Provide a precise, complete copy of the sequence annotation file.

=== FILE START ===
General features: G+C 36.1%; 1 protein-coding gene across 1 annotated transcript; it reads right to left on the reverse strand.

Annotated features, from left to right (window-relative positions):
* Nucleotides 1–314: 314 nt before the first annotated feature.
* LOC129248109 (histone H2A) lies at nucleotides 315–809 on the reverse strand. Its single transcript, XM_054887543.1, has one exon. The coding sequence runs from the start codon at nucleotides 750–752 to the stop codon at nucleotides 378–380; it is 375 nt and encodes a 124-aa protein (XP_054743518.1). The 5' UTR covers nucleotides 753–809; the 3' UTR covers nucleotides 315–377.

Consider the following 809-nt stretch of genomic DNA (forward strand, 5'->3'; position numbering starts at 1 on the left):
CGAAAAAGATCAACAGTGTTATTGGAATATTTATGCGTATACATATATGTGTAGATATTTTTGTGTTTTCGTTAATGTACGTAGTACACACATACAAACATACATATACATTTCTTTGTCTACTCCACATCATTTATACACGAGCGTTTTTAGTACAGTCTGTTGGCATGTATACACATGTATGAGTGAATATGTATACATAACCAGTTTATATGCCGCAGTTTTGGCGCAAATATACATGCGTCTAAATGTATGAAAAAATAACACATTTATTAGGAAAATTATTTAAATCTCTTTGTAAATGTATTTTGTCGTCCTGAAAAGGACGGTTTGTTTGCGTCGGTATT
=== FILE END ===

General features: G+C 36.1%; 1 protein-coding gene across 1 annotated transcript; it reads right to left on the reverse strand.

Annotated features, from left to right (window-relative positions):
* Nucleotides 1–314: 314 nt before the first annotated feature.
* LOC129248109 (histone H2A) lies at nucleotides 315–809 on the reverse strand. Its single transcript, XM_054887543.1, has one exon. The coding sequence runs from the start codon at nucleotides 750–752 to the stop codon at nucleotides 378–380; it is 375 nt and encodes a 124-aa protein (XP_054743518.1). The 5' UTR covers nucleotides 753–809; the 3' UTR covers nucleotides 315–377.

Consider the following 809-nt stretch of genomic DNA (forward strand, 5'->3'; position numbering starts at 1 on the left):
CGAAAAAGATCAACAGTGTTATTGGAATATTTATGCGTATACATATATGTGTAGATATTTTTGTGTTTTCGTTAATGTACGTAGTACACACATACAAACATACATATACATTTCTTTGTCTACTCCACATCATTTATACACGAGCGTTTTTAGTACAGTCTGTTGGCATGTATACACATGTATGAGTGAATATGTATACATAACCAGTTTATATGCCGCAGTTTTGGCGCAAATATACATGCGTCTAAATGTATGAAAAAATAACACATTTATTAGGAAAATTATTTAAATCTCTTTGTAAATGTATTTTGTCGTCCTGAAAAGGACGGTTTGTTTGCGTCGGTATT